Balancing Human Rights and National Security concerns :
A reality check
The Honourable Simon Noël
Federal Court, Designated Judge
January 16, 2006
The Federal Court, as its name suggests, handles many of the justiciable matters relating to the power or authority of the Canadian Federal Government. Unlike the situation in the United States, where the Federal Courts are divided into geographically organized districts, our Court is based in Ottawa, and individual Judges must therefore travel across the country to hear cases. Because we live in such a large country, this means that we all spend a great deal of time in airplanes, cars, and hotels. And, because we live in a bilingual country we hear cases in French and English.
For most Federal Judges an enjoyable and challenging job is somewhat spoiled only by the amount of time we have spend on the road, or reading files in hotels. If anything, the way the case load at the Court has evolved in recent years has increased the amount of travel required of Judges. Also a relatively new and specialized area exclusive to the jurisdiction of the Federal Court is now expanding. For Judges designated by the Chief Justice to hear cases in the specialized area of National Security, while there might be a little less travel because some of the work takes place in Ottawa, there is an extra burden on us nevertheless for the following reasons.
That new burden comes from the steadily increasing number of National Security matters coming before the Court, and the increasing complexity of many of those cases. There are three main sources for this rather special workload. Under the CSIS Act, the Federal Court has the jurisdiction to authorise search warrants of various types when presented with convincing applications from the Security Service. Last year 247 warrants were issued by the Court. The Court is also seized with dealing with all Security Certificates signed by the requisite two Government Ministers under the Immigration and Refugee Protection Act. Further, all disputes between the Government and other parties arising from the Canada Evidence Act - the Act designed to prevent the public release of sensitive security information - are decided by the Court. Finally, the Court can also be asked to deal with other matters of a National Security nature; money laundering and terrorist financing, for example.
As far as I am aware, no other National Court bears the decision-making responsibility in all of these areas. And, though experience in hearing warrant applications for example might be perceived as being of some help to a Judge who is preparing for an Immigration Security Certificate case, the two types of hearings are usually so different, and raise such entirely unrelated questions, that experience in one area is of limited use in the other. The same point can be made regarding hearings under the Canada Evidence Act.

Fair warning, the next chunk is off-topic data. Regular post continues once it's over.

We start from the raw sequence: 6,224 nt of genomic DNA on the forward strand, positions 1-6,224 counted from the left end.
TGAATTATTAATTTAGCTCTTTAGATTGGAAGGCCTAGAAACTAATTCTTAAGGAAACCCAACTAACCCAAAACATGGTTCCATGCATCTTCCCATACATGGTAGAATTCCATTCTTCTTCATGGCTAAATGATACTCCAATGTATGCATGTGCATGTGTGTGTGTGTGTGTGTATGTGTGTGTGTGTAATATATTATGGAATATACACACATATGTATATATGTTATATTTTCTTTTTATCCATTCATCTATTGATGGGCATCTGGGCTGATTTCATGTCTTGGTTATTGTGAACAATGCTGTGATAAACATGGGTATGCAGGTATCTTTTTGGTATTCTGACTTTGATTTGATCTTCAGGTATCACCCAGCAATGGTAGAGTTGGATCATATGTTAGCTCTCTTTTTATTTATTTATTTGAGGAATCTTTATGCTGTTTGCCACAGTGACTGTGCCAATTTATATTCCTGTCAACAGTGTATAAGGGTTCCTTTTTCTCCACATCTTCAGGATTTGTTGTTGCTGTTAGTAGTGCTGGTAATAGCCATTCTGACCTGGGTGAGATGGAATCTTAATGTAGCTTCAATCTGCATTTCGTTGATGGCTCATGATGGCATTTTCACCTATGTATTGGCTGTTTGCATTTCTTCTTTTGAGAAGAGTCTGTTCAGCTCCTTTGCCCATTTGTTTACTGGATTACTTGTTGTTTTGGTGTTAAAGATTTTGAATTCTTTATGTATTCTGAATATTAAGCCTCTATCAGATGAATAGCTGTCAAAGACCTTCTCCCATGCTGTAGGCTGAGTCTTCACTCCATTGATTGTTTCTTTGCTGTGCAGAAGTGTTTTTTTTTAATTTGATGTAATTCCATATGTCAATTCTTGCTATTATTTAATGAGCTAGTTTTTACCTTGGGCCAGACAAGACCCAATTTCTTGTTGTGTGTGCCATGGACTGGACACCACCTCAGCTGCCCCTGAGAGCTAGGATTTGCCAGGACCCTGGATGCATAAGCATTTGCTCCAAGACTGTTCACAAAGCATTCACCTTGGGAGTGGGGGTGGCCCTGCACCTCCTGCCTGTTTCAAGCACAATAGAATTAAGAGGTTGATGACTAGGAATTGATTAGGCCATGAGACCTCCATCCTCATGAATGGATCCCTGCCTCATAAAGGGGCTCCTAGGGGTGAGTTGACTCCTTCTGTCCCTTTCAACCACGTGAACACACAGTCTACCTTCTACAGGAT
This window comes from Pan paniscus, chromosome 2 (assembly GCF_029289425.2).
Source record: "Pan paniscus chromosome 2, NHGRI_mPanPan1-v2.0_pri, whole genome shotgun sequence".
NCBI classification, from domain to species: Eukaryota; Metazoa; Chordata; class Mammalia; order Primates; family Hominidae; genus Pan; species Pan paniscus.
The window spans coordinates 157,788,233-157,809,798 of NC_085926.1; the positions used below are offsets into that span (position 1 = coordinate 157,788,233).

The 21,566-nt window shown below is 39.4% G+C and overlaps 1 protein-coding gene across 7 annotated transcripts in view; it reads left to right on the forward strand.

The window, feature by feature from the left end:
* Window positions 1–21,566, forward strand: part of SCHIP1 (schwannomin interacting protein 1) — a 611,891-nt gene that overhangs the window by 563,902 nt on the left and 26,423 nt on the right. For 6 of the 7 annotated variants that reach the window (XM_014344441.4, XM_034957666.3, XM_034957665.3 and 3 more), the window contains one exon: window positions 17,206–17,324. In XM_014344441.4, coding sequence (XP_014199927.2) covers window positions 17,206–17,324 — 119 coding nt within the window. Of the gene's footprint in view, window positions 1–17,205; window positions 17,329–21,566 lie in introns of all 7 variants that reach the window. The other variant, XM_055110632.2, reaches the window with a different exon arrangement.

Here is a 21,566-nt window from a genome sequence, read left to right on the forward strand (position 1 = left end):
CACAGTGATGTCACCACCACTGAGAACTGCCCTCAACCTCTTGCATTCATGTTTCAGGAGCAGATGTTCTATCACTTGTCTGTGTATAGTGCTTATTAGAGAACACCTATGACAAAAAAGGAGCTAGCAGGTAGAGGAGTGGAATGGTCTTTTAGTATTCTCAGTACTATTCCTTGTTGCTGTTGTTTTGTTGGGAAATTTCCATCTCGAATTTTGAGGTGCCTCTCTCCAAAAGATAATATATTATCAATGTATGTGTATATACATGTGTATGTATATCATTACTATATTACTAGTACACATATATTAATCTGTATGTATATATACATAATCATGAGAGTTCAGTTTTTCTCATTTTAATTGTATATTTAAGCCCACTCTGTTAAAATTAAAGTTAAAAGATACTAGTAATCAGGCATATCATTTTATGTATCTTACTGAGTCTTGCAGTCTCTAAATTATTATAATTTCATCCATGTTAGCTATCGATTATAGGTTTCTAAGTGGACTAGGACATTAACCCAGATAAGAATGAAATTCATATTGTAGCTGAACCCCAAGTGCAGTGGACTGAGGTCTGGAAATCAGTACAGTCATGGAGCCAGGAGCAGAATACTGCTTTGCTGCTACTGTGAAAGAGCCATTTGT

Why is this worth mentioning? It is important because in these areas designated Judges can hear some of the evidence in camera. Each hearing is conducted, therefore, by a Judge who, for crucial parts of it, hears only the Government's position, has no opposing counsel in court to cross-examine the Government's representative, and has, as I mentioned a moment ago, very limited, directly relevant personal experience in the intelligence world. This makes the execution of the Judge's role very challenging indeed.
A hundred years ago, perhaps, none of this would have mattered. Indeed in many parts of the world today there would not be any cause for concern, at least openly! But in Canada, and in the countries represented in this room, it matters a very great deal. For many decades the observance of the Rule of Law in our countries has made steady progress towards what we all see as the ideal situation in which no person appearing before our Courts is unfairly treated. A situation where the human rights of every citizen - and usually non-citizens as well - are treated with the greatest possible respect. Of course, there have been some difficulties along the way on this progressive path. We all know that there were times when we did not do as well as we could have done during the height of the Cold War. Nor were human rights given the respect they are accorded today during the Second World War. But, until very recently, we thought that all of that was behind us. We thought that we lived in an age where all elements of our society agreed upon - and usually worked hard to achieve - a full respect for human rights. We were sure that we were making every effort to provide justice for all, and, for the most part, that we were succeeding.
Now, to our surprise, we find ourselves in the midst of what Supreme Court Justice Ian Binnie has so aptly described as "a clash of Titans". The clash between Human Rights and National Security has become more evident with each terrorist attack and with each new effort to pass laws designed to enhance people's safety. Unlike the Cold War where a major part of each side's effort was to counter the intelligence work of the other side, the current situation very often pits our intelligence services against people who live among us and against people who are not working for a foreign state, but are motivated by an ideology or by a hatred that is totally alien to our traditional way of thinking.
In this new era, in a typical national security hearing, the Court finds itself presented with Government evidence that purports to show that the person or group concerned is, or is reasonably likely to be, a threat to the safety of persons in Canada or abroad. The information provided by the Government is usually very sensitive, so that the person concerned is not told the details of the evidence that is alleged against him or her. Nor is his or her legal counsel given that information or allowed to be present when the evidence is adduced by the government. The usual protections afforded by cross-examination and argument - the very soul of our modern system of justice - may not be apparent. Faced with these constraints, the Court cannot simply throw up its hands and rubber- stamp the Government's position. There is, in fact, only one possible path to take: the Court must conduct its own testing of the evidence, its own probing questions, which is normally provided by opposing counsel.